Design Culture Within the Organization

Competition for talent is fierce in any industry, particularly design. Designers should focus their efforts in two areas: employee acquisition and retention. How are you contributing to these two areas? Internally, mentor others where you can. Recognize colleagues for great work. Share accolades with the studio. Be a voice for change, if needed. Create new ways to retain talent and share these with your manager and Human Resources. Externally, find and refer talent to your agency. Share your company news on social feeds. Ask to be a part of the hiring process and help improve it.

Client Acquisition

As a service industry, design is reliant on finding and keeping great clientsthose that can pay their bills, but are also great partners to work with. There may be less opportunity for junior designers to help with business development, but you must ask. Your contributions could include everything from actually preparing business development proposals to utilizing conferences as a way to network for the firm. Just like employees, it’s far easier to retain good clients than find them. Look for opportunities during projects to begin relationships with key clients. Be easy to work with, be available, and be inspirational. Provide them company swag when you can (surprisingly, this goes a long way to making clients feel special). The ROI can be a longer term pay off, but it’s well worth it. Particularly, when a client comes back five years later and remembers you.

Marketing the Firm

Design is reliant on communicating value, whether its value to specific clients, value to the community or value to individual designers who want to rise in their chosen profession. Marketing is the voice of the firm. Designers should strive, wherever possible, to be that voice. From your Twitter and Instagram accounts to speaking and writing on behalf of the firm, it’s easier than ever to determine your ROI in this area. Consider a recent LinkedIn update I contributed on behalf of my current agency. In two days, my update received 393 views.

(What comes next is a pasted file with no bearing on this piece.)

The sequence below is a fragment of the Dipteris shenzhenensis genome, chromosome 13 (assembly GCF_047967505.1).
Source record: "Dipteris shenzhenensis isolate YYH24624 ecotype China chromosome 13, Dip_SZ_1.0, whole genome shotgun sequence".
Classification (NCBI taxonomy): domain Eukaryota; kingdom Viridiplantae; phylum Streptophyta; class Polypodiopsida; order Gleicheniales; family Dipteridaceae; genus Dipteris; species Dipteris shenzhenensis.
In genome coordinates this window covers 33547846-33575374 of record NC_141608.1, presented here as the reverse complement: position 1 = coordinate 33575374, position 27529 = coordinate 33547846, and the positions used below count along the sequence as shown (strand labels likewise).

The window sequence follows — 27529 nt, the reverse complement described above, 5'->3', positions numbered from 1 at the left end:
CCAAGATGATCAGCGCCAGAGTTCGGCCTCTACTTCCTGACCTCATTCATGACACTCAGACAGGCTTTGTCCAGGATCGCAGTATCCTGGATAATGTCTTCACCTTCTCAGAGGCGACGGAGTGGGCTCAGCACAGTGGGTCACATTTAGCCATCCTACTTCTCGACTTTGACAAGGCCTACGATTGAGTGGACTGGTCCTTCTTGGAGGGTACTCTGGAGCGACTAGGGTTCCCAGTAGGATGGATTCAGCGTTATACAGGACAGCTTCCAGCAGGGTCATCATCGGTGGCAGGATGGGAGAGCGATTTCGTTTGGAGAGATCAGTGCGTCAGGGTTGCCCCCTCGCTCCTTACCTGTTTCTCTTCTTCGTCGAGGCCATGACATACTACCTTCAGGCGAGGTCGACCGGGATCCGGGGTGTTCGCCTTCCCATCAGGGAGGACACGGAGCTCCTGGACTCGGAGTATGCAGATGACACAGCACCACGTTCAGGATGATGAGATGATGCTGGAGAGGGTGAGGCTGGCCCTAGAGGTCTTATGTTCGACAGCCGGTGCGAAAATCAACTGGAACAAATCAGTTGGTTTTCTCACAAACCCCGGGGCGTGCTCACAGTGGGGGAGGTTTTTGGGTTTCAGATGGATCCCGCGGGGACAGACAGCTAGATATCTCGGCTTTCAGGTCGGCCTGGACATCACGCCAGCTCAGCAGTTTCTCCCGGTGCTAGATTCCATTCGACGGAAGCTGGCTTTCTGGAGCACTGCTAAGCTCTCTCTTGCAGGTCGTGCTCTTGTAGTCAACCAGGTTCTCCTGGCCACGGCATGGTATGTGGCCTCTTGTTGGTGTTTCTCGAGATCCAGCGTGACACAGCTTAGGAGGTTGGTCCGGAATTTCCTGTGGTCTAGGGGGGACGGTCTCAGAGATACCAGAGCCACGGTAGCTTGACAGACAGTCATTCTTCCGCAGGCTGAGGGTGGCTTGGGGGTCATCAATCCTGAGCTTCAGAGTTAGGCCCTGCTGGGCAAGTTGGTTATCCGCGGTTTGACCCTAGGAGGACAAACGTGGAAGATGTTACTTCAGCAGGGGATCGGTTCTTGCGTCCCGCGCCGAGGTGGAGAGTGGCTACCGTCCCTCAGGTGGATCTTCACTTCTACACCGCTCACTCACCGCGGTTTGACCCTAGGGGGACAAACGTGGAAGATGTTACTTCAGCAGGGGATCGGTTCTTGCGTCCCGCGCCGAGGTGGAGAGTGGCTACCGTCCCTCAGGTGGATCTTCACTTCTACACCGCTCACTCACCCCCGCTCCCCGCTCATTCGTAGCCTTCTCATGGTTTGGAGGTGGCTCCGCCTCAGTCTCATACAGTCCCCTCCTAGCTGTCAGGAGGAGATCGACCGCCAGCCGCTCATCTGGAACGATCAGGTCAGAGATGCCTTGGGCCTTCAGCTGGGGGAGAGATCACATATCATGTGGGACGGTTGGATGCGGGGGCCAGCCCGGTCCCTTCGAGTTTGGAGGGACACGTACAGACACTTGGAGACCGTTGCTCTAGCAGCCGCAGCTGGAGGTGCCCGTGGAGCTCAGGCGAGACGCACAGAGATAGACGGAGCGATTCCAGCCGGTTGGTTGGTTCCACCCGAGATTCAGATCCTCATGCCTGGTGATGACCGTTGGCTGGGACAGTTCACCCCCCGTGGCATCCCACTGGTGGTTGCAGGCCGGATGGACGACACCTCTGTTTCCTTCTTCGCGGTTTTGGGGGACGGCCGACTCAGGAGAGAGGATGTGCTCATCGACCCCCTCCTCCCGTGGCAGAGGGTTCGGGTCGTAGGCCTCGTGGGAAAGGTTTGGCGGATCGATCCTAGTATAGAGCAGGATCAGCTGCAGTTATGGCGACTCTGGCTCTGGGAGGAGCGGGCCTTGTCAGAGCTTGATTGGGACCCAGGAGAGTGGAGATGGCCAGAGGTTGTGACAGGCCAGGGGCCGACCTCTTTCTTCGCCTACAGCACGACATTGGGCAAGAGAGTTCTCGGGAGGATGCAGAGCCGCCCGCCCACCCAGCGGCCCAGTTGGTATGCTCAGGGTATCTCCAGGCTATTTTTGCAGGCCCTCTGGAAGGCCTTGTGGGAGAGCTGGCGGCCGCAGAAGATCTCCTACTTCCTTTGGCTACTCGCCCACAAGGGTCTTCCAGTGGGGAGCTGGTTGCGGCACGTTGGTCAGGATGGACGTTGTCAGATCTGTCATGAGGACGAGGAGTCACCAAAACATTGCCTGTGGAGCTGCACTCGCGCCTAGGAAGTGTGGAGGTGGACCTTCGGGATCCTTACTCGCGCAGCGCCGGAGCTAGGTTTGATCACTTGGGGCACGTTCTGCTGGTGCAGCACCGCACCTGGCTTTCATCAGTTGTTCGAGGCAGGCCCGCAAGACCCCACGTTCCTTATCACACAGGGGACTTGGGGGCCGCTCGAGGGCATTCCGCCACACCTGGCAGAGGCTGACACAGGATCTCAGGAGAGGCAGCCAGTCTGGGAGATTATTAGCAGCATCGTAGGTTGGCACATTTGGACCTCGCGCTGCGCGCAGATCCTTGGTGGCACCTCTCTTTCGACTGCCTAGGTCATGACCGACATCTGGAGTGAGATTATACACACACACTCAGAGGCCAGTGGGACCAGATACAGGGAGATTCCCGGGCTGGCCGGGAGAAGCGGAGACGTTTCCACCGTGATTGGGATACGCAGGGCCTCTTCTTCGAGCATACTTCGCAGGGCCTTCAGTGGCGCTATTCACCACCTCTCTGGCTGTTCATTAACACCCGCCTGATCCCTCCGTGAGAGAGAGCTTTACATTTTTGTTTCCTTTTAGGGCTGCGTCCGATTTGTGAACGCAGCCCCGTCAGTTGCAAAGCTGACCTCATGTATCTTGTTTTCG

While marketing helps the company, it also helps you develop your platform and personal brand. It’s a win-win and perhaps the most overlooked area for increasing your ROI within a company.

New Income Opportunities

As the design field matures and as clients further recognize the value of design, more design studios proliferate. The end result is that most design firms appear to offer the same services. As such, these firms are seeking new ways to provide value to their clients. For example, experience audits, collaboration toolkits, organizational transformation and innovation workshops are being offered to extend a design firm’s value beyond the design of products and services. Brainstorm what new lines of business you can help create at your company. Create presentations of your ideas demonstrating the potential income from those opportunities.

We must remember that part of the unspoken job is designing our careers. We can never assume that what makes each of us valuable is recognized by those around us. Better than a resume, an ROI deck shows just how valuable you really are to a company. In an industry and an agency with short-term memory (from the revolving door of staff among other things), your ROI deck transcends what people remember about you and what you remember about yourself. An ROI deck is tangible proof, not just perception.

When I finally finished my first ROI deck, I realized my design worth for that year. I contributed meaningfully to nine projects, co-wrote five client proposals, presented at five conferences, authored ten publications, mentored five colleagues and referred seven people for jobs. Was I valuable to my company? Hell, yeah. I really was. And so are you.

Laura Seargeant Richardson is the creative director at argodesign.

Online Course: Develop & Maintain Effective Client Relationships